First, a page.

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Afrikaans

Photo Courtesy of Ellen Missert

Quick Facts

 

Primarily Spoken in: South Africa, Australia, Botswana, Canada, Lesotho, Malawi, Namibia, New Zealand, Swaziland, United States, Zambia, Zimbabwe.

 

Total Worldwide Speakers: 4,934,950

 

Language Family: Indo-European

 

 

History
 
From about 1815 Afrikaans started to replace Malay as the language of instruction in Muslim schools in South Africa. At that time it was written with the Arabic alphabet. Afrikaans, written with the Latin alphabet, started to appeared in newspapers and political and religious works in about 1850. Then in 1875 a group of Afrikaans speakers from the Cape formed the Genootskap vir Regte Afrikaanders (Society for Real Afrikaners), and published a number of books in Afrikaans, including grammars, dictionaries, religious material and histories. They also published a journal called the Patriot.
 
During the early years of the 20th century there was a blossoming of academic interest in Afrikaans. In 1925 Afrikaans was recognised by the government as a real language, instead of a slang version of Dutch. Afrikaans has changed little since then.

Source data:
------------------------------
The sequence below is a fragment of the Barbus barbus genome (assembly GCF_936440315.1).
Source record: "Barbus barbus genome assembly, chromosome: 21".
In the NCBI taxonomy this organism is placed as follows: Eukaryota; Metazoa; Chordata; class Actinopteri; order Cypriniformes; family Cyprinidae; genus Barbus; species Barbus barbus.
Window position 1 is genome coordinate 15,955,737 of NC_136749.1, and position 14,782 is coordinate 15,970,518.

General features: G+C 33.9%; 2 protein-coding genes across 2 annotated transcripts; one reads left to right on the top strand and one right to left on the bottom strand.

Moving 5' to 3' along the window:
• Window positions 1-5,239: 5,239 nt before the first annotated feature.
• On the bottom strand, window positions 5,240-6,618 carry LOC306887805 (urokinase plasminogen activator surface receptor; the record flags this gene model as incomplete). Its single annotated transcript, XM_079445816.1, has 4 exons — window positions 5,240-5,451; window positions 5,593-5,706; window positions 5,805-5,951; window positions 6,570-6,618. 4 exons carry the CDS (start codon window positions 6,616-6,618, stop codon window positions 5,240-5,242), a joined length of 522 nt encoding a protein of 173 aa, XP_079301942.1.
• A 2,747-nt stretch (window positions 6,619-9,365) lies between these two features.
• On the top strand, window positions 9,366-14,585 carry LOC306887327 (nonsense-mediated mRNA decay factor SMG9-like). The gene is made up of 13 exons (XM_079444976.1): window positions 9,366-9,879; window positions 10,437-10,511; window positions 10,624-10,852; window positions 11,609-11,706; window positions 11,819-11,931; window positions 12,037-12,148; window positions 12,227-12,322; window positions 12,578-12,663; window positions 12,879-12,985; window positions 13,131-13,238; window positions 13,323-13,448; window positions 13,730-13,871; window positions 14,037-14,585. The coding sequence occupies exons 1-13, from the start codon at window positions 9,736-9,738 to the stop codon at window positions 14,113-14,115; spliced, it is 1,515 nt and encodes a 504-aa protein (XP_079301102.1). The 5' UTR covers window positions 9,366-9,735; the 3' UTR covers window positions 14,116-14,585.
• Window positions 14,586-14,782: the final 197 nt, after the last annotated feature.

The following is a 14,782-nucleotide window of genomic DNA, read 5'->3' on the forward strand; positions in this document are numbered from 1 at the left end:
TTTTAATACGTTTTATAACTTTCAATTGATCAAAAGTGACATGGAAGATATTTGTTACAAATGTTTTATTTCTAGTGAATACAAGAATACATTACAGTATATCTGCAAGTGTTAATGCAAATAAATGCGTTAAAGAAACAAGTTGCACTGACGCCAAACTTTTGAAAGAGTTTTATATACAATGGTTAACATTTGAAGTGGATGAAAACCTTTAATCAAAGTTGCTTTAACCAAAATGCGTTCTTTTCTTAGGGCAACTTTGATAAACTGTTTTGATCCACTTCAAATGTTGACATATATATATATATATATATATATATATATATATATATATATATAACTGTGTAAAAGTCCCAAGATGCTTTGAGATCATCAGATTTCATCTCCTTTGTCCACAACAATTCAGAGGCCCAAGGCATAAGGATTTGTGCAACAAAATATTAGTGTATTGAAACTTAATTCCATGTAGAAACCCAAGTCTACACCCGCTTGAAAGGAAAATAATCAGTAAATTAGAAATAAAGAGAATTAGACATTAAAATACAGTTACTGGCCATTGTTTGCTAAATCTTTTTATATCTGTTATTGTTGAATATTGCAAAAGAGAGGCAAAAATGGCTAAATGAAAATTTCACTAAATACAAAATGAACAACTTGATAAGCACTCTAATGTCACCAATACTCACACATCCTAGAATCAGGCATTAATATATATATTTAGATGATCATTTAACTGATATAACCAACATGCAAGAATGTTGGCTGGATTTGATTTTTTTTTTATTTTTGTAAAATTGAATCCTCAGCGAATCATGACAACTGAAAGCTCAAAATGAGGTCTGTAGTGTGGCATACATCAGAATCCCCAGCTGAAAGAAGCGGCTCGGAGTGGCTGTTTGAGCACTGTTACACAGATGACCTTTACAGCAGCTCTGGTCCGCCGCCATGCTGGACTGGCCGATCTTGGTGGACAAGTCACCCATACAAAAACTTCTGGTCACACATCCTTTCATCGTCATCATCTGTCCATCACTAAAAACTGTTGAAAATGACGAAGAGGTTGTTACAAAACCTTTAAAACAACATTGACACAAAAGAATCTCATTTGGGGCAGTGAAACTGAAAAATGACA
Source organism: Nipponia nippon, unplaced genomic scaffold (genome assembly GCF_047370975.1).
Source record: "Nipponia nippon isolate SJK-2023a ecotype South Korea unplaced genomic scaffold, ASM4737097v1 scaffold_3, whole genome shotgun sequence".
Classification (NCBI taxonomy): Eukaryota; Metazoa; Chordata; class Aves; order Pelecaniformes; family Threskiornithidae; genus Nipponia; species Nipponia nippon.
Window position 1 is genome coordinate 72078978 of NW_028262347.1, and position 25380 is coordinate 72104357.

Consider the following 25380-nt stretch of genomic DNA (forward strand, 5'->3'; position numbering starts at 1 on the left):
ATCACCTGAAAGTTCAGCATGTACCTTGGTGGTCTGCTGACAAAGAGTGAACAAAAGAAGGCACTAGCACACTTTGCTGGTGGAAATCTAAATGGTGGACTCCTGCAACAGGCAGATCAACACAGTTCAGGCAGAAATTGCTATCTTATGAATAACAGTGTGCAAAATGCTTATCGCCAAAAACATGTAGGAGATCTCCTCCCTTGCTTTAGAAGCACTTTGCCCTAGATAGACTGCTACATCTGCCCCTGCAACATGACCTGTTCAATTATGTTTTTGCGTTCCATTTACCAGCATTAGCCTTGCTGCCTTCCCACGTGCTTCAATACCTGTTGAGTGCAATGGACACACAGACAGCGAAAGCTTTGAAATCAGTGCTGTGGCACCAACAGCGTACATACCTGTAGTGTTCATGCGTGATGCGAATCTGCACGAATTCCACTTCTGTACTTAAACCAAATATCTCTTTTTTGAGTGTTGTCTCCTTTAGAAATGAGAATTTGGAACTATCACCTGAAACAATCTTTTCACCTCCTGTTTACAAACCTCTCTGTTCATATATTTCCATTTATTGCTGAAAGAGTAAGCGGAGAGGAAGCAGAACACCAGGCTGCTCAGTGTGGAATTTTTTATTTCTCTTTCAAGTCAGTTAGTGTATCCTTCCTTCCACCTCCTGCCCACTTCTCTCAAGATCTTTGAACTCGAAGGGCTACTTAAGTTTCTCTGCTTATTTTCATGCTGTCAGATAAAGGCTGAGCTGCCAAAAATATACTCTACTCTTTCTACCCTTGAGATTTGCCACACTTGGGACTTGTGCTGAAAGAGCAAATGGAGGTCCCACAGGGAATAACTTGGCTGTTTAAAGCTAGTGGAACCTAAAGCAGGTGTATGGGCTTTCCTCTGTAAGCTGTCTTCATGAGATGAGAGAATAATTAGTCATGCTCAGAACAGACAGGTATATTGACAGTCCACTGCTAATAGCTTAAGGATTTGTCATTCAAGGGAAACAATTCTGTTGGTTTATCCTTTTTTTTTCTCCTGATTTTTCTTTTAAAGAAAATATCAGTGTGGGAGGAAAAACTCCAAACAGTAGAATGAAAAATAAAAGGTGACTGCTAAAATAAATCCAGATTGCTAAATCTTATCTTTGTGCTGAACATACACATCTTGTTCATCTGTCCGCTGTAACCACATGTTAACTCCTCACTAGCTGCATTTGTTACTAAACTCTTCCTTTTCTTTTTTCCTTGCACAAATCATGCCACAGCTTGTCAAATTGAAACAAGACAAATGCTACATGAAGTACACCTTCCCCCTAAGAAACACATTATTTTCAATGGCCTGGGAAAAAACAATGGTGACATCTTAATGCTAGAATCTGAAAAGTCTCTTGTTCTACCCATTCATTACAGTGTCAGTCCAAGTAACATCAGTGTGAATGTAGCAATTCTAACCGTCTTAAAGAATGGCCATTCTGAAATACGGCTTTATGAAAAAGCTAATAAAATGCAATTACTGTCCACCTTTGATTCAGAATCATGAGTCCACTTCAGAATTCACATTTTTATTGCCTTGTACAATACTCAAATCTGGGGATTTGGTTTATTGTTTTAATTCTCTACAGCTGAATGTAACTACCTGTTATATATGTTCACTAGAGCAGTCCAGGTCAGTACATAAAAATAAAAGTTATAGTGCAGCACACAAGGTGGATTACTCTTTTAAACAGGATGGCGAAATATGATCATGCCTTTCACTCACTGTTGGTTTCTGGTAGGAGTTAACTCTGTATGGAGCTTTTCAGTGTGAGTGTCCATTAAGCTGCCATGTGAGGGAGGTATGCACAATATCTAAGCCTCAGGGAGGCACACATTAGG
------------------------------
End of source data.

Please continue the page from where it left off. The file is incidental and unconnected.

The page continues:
Source: The Ethnologue

Software

euroTalk Talk Now! — Afrikaans
 

System Requirements: Windows 2000/XP/Vista/7 or Mac OS X 10.3.9 or higher

Other Requirements: iTunes 4.6 or higher and a CD-ROM drive.

Recommended Requirements: A Headset

Supported by LLRC Staff: No

Circulation Policy: 1 Week

 

 

 

 

 

Web-Based Resources

 
Global Road Warrior

Use this database to get acclimated to a country's business culture and etiquette (greetings & courtesies, ethics, meetings, attire), society and culture (gift giving, food, media, time & punctuality) and travel tips (money & banking, transportation, and more) for 175 countries.

 
Open Languages — Afrikaans

The mission of this website is to offer the best possible Afrikaans instruction for free to the international community. Open Languages offers the contributions of mother tongue speakers (poems, stories, songs, humor, etc.) so that the learner may experience the language as spoken.